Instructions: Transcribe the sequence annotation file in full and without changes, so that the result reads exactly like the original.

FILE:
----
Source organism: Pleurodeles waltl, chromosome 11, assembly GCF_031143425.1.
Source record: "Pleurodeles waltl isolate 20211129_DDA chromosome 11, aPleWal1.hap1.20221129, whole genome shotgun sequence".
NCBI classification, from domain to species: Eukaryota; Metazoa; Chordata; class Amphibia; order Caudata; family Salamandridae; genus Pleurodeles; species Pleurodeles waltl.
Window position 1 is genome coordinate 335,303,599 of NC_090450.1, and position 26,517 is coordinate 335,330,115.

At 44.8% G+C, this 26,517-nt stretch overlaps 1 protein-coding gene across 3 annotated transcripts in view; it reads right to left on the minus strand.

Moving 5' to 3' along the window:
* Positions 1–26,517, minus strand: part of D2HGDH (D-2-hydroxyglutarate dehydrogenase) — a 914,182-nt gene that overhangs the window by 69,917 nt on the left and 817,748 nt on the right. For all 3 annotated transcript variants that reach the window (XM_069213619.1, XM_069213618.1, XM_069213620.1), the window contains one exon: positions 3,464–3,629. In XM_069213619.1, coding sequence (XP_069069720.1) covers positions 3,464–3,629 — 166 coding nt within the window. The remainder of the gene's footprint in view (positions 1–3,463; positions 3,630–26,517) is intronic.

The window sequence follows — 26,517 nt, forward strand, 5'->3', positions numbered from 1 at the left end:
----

Source organism: Pleurodeles waltl, chromosome 11, assembly GCF_031143425.1.
Source record: "Pleurodeles waltl isolate 20211129_DDA chromosome 11, aPleWal1.hap1.20221129, whole genome shotgun sequence".
NCBI classification, from domain to species: Eukaryota; Metazoa; Chordata; class Amphibia; order Caudata; family Salamandridae; genus Pleurodeles; species Pleurodeles waltl.
Window position 1 is genome coordinate 335,303,599 of NC_090450.1, and position 26,517 is coordinate 335,330,115.

At 44.8% G+C, this 26,517-nt stretch overlaps 1 protein-coding gene across 3 annotated transcripts in view; it reads right to left on the minus strand.

Moving 5' to 3' along the window:
* Positions 1–26,517, minus strand: part of D2HGDH (D-2-hydroxyglutarate dehydrogenase) — a 914,182-nt gene that overhangs the window by 69,917 nt on the left and 817,748 nt on the right. For all 3 annotated transcript variants that reach the window (XM_069213619.1, XM_069213618.1, XM_069213620.1), the window contains one exon: positions 3,464–3,629. In XM_069213619.1, coding sequence (XP_069069720.1) covers positions 3,464–3,629 — 166 coding nt within the window. The remainder of the gene's footprint in view (positions 1–3,463; positions 3,630–26,517) is intronic.

The window sequence follows — 26,517 nt, forward strand, 5'->3', positions numbered from 1 at the left end: